Fantasy Cut Gemstones: New Frontiers in Lapidary

Last Updated on February 20, 2023 by Juli "Jewels" Church

Are you ready to discover the world of mesmerizing fantasy cut gemstones?  

As the popularity of these striking gems continues to rise, our Learning Guide is the perfect place to start your journey. From the basics of gem artistry to the latest trends in cutting techniques, get ready to be dazzled by the magnificent world of fantasy cut gemstones and answer questions like: 

fantasy cut gemstones
  • Are all fantasy cut gemstones real?
  • Why aren’t fantasy gems sold in stores?
  • Are fantasy gemstones durable?

What is a Fantasy Cut Gemstone?

A fantasy cut gemstone is a gemstone that has concave facets instead of symmetrical faceting techniques when cutting a gem for brilliance. When a lapidary (gem cutter) creates a fantasy cut stone, he doesn't follow any guide except his own creativity.

Fantasy Cut Garnet credit: Kosnar Gem Co.

Gem faceting takes a very skilled person to do a very difficult craft. Most professional lapidaries come from generations of gem or diamond cutters. It's often a trade passed down than one easily picked up. Of course, that doesn't mean you can't become a lapidary because it doesn't run in your family. It's just a very difficult craft that many are interested in, but not many can do.

Fantasy cuts are artwork to gem cutters. Freeform art, if you will. Typically, the goal of gem cutting is to optimize it's brilliance for the shape it will become. There's specific guidelines that cutters have to follow in order to create a gemstone that is able to be sold. It all must be done with specific measurements and proportions.

In fantasy cutting, all of that goes out the window. Gem cutters are allow to let their creativity soar, creating fantasy cut gems in all sorts of shapes. The concave cuts in a fantasy stone may create pictures or patterns that play off the light reflected in the gem.

History of Fantasy Gem Cutting

The subject of fantasy cut gemstones has been coming up more often in the jewelry world, but many people don't realize that fantasy cuts have been around for longer than you might think.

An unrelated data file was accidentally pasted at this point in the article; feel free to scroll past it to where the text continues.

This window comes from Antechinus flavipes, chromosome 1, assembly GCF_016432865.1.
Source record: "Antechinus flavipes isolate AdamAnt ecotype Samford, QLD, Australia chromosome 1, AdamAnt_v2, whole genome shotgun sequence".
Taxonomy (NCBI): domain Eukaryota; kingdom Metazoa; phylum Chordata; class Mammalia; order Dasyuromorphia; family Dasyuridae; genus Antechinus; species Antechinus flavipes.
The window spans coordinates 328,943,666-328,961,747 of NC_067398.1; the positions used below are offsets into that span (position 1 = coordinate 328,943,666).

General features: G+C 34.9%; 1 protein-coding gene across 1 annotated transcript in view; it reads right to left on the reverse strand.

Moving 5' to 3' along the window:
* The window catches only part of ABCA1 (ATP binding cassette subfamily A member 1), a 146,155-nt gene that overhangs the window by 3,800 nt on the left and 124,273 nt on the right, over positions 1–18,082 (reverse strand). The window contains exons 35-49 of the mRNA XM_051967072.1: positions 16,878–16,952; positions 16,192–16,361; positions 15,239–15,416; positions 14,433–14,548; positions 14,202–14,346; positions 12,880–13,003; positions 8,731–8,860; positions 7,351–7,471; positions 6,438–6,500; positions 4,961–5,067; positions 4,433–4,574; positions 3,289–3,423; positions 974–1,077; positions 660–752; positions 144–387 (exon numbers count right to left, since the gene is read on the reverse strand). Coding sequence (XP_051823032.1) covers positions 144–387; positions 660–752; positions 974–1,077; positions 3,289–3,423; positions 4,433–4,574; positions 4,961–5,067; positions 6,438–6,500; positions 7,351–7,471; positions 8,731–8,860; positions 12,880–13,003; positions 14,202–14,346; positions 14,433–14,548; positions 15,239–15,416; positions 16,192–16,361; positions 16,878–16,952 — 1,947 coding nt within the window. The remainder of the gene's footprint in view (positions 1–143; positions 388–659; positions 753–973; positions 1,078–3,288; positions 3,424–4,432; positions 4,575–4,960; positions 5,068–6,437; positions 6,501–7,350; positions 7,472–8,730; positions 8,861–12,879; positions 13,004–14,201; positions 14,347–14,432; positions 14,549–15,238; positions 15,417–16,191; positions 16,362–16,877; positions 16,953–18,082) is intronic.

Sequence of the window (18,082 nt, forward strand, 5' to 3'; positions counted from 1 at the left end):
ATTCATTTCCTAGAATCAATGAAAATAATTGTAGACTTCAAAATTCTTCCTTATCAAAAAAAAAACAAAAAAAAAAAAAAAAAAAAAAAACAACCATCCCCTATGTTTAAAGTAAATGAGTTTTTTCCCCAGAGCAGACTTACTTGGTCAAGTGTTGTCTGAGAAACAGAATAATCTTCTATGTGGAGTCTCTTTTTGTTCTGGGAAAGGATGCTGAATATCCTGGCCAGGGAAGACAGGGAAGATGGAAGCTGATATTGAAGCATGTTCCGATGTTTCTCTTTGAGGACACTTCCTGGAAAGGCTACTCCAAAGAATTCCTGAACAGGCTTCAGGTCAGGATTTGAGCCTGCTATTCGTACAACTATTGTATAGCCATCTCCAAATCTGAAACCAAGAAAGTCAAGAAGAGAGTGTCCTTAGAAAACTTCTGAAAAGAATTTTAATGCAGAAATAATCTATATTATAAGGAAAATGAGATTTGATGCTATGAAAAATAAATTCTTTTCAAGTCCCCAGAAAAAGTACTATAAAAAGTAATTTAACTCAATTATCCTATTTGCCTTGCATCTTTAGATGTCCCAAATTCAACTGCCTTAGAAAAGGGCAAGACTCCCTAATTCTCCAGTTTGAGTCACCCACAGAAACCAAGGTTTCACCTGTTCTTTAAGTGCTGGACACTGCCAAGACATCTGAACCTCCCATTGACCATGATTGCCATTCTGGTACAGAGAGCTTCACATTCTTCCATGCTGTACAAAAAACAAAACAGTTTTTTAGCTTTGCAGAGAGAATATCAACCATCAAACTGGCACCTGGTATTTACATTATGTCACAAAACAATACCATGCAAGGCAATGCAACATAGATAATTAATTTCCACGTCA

The first fantasy gemstone was created by Bernd Munsteiner. The exact date is unknown, but the time estimated is around 1973. That was when he opened Munsteiner Atelier, which is still around today.

Bernd's story comes like any other hero who goes against the grain (quite literally), beats the odds and comes out on top. But it's a good one nonetheless.

He took up the family trade around 1953 to start working with his father in 1935. He also went to university for traditional lapidary courses, painting, sculpting, and jewelry design. Once he graduated, he pursued different techniques to carve and cut gemstones than what he'd been taught.

Instead of faceting gemstone on the top, Munsteiner took his cuts to the back of the gemstone or on the pavilion. Many traditional cutters in the trade were baffled and taken aback as he made no effort to minimize carat weight loss.

Bernd Munsteiner (centered) 2018 credit: Handwerkskammer Koblenz

Before cutting gem materials into faceted fantasy cut gemstones, Munsteiner was known for creating cameos using non-standard techniques. Cameos were big during the Renaissance Era for jewelry.

He continued to create concave facets and negative facets on back of gemstones, despite the objections. After he opened up Munsteiner Atelier, words started getting around and more people were becoming interested in Bernd's lapidary art. He would one day go down as the Father of Fantasy Cuts.

For years to come, Bernd Munsteiner would achieve awards and medals for his beautiful fantasy cut gem materials. Many of his pieces have been featured in jewelry magazines and gem shows.

Dom Pedro credit: greyloch

One of his most famous pieces is the Dom Pedro. It's a stunning 54.4 carat blue aquamarine tower on display at the Smithsonian Museum, a mere few feet away from the very famous blue Hope Diamond.

The Dom Pedro really solidified Munsteiners lapidary art as a true form of gemstone art. Nobody questioned his unorthodox creations after that. Today, there are major worldwide contests for lapidaries who create fantasy cut gems.

Fancy Cuts vs Fantasy Cuts